If I am pushing a new version (v0.2) of my plugin (v0.1) on the repo, what does I do with the stable tag in readme file? Change it to v0.2?

What should come here? Clarifications please :)

3 Answers 3


Yes. You need to:

  • Change stable tag to 0.2
  • Commit (or copy/branch) new version to /tags/0.2
  • Don't forget to update version to 0.2 in plugin's header
  • I think it's recommended that the last step should be to update trunk/readme.txt to reflect the new stable tag. Otherwise you can get a possible race condition where the wp.org servers think there's a new tag to bundle, but it doesn't actually exist yet, because you haven't done the svn cp yet. Apr 16, 2011 at 21:20
  • @Dougal Campbell I think refresh interval of repository is 15 minutes so order isn't particularly important and I didn't meant my answer to enforce any order... I will edit to change to unordered list.
    – Rarst
    Apr 16, 2011 at 21:25
  • What's up with the order? Shouldn't I just commit everything to trunk and then copy over to a sub-directory in Tags?
    – Ashfame
    Apr 16, 2011 at 21:30
  • @Ashfame yes, that will work. I think what Dougal wanted to describe is that it can glitch if repository refresh happens after you change trunk but before you create target tag. Personally I think that is unlikely.
    – Rarst
    Apr 16, 2011 at 21:33
  • @Rarst Even if that glitch occurs, it will be resolved in next refresh anyway, right?
    – Ashfame
    Apr 16, 2011 at 21:37

I'd recommend this order of operations:

  1. Update your plugin's .php file in trunk to reflect the new version, and commit
  2. svn cp trunk tags/0.2
  3. Edit tags/0.2/readme.txt and trunk/readme.txt to reflect new stable tag
  4. svn commit -m "Tagging ver 0.2"

The Stable tag indicates the current version in the svn repository which you want users to use/update. In most cases simply set it to 'trunk', as explained in this article on Smashing Magazine, How To Improve Your WordPress Plugin's Readme.txt

Stable tag. The stable tag tells WordPress which version of the plugin should appear in the directory. This should be in numeric format, which is much easier for WordPress to deal with. Aim for numbers like 1.5, 0.5 or whatever version you’re at. If your stable version is in the trunk in Subversion, then you can specify “trunk,” but that is the only time you should use words instead of numbers.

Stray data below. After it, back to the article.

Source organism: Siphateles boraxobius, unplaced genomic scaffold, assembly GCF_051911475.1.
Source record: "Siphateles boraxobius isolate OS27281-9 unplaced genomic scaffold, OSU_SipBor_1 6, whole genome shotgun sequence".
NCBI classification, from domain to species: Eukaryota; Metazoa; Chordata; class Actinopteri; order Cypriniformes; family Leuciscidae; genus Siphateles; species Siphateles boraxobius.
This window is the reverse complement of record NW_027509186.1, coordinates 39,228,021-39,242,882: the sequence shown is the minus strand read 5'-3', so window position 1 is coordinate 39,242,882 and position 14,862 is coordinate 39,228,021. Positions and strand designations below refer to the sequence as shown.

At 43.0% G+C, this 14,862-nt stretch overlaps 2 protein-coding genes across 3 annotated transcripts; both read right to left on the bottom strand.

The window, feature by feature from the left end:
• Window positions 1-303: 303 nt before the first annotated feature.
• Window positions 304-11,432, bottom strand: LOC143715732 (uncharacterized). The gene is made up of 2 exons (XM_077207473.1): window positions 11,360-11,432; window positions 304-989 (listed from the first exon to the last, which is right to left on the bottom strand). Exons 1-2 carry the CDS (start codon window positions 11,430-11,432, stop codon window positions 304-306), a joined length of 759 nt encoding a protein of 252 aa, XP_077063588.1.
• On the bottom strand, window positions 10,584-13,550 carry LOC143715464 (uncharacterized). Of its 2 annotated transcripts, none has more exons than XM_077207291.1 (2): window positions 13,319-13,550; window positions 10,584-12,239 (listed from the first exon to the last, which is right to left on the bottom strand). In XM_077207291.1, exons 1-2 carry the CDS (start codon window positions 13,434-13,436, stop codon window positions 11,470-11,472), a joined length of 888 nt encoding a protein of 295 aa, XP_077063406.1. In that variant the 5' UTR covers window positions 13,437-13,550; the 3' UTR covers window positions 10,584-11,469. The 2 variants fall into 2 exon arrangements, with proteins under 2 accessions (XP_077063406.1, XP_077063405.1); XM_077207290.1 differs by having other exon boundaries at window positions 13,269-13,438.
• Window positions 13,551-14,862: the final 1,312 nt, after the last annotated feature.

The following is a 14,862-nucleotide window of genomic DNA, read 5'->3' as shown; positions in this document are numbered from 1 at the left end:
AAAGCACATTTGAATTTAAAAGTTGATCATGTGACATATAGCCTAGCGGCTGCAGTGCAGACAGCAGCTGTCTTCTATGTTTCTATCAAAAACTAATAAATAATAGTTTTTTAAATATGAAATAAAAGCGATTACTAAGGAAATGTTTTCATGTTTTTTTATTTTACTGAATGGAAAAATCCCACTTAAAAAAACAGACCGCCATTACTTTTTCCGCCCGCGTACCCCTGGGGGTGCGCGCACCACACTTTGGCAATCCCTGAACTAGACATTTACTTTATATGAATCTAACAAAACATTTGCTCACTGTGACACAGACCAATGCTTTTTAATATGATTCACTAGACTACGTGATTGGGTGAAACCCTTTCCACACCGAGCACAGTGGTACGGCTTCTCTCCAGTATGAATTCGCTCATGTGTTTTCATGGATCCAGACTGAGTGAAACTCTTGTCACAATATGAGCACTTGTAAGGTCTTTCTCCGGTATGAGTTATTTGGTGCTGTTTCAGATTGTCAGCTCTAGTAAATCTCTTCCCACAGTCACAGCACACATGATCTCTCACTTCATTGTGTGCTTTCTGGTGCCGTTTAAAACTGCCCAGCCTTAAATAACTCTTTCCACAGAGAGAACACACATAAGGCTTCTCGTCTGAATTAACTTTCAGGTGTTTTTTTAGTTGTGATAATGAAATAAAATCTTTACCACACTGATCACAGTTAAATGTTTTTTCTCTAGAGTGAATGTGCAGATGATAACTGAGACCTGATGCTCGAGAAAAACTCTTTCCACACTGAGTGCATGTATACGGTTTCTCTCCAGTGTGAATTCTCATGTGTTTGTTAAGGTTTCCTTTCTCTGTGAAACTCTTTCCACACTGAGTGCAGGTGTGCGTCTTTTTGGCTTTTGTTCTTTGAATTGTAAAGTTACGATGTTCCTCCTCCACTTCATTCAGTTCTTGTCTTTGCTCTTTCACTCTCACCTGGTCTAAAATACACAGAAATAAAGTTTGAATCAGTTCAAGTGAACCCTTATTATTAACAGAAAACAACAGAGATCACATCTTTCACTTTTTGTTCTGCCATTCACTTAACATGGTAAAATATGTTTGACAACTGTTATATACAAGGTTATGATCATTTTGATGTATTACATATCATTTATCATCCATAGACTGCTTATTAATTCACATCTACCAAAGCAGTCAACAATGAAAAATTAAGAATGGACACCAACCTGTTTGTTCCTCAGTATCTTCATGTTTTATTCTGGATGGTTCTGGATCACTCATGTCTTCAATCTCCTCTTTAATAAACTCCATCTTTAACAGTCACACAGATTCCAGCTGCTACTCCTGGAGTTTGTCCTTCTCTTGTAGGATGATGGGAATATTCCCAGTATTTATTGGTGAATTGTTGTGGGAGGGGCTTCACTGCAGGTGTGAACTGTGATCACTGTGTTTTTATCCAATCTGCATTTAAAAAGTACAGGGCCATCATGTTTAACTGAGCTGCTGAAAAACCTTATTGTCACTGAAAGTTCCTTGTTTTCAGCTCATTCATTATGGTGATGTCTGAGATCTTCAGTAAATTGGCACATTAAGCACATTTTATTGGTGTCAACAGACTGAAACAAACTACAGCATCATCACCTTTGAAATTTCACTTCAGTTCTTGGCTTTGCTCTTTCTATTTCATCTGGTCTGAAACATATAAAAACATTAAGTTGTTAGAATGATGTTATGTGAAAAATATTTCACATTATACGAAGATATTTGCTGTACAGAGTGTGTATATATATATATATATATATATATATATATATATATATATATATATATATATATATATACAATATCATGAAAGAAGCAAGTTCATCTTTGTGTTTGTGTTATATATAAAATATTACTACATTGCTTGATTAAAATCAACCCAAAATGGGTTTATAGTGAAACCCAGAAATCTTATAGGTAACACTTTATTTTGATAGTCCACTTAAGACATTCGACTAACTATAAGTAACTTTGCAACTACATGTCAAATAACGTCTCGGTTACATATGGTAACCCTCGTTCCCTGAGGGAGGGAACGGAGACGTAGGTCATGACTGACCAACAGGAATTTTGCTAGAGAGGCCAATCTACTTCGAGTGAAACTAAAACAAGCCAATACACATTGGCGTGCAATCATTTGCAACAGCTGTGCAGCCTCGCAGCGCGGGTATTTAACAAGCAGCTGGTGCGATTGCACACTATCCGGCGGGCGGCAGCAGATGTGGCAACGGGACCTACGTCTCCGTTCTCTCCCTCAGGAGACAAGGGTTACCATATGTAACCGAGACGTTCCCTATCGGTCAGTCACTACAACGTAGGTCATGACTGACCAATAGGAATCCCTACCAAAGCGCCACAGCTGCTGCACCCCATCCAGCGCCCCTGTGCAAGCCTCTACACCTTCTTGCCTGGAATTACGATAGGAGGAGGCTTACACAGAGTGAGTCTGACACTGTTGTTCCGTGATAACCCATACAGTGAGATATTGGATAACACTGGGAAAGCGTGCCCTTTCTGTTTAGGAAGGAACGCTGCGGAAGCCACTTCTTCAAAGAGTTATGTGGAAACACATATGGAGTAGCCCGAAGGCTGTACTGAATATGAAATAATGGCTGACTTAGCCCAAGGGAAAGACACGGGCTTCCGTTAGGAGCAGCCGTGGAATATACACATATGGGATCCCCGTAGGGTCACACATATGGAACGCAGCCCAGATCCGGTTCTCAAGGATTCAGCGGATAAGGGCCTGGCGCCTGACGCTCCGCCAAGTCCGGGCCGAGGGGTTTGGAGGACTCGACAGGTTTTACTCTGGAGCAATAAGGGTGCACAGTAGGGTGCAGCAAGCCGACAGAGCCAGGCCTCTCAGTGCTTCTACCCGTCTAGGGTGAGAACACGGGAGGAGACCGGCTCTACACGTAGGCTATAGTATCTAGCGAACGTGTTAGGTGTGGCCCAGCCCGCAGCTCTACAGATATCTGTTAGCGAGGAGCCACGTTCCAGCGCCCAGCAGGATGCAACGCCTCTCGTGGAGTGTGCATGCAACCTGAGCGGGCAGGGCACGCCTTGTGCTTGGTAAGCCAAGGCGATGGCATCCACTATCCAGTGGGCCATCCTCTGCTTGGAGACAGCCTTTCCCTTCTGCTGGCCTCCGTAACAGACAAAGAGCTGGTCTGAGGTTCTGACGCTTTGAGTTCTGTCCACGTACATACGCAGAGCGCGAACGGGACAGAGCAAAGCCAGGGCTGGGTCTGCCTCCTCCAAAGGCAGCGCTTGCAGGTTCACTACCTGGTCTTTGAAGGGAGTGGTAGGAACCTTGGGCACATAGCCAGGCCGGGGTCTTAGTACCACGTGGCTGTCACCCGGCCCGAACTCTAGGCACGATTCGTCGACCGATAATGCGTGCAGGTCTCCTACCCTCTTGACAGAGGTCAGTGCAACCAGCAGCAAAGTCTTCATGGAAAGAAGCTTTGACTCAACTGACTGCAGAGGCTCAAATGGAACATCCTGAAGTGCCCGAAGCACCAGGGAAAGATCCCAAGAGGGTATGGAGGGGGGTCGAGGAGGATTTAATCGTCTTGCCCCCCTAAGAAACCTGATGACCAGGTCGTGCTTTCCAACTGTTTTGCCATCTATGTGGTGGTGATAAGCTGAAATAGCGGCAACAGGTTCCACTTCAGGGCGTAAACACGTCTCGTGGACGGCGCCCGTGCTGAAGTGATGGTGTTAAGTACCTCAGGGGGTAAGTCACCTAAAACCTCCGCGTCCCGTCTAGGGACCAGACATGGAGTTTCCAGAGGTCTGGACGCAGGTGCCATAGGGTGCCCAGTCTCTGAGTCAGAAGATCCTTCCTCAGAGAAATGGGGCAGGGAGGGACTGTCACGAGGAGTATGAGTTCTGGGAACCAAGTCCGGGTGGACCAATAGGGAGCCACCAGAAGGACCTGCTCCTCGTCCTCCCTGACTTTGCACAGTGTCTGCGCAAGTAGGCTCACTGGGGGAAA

Furthermore, from the actual WordPress documentation,

WordPress.org’s Plugin Directory works based on the information found in the field Stable Tag in the readme. When WordPress.org parses the readme.txt, the very first thing it does is to look at the readme.txt in the /trunk directory, where it reads the “Stable Tag” line. If the Stable Tag is missing, or is set to “trunk”, then the version of the plugin in /trunk is considered to be the stable version. If the Stable Tag is set to anything else, then it will go and look in /tags/ for the referenced version. So a Stable Tag of “1.2.3” will make it look for /tags/1.2.3/.

If you use the svn as your development repository then it makes sense to use an actual version number in the Stable tag. for example 1.5.2 while you have v2.0.0 in the repository on which you are currently working but it still under development.

Other reason to use a version number

If your plugin has translations and makes use of translated strings with localised functions, then you may want to consider using a stable version for the tag, as language files are loaded for that version. So if you update your plugin and add many new localised strings, then it makes sense to set your stable tag to the previous version to give time for translators to complete the translation for the new version. Once the translations are ready, you can switch the stable tag.

Your Answer

By clicking “Post Your Answer”, you agree to our terms of service, privacy policy and cookie policy

Not the answer you're looking for? Browse other questions tagged or ask your own question.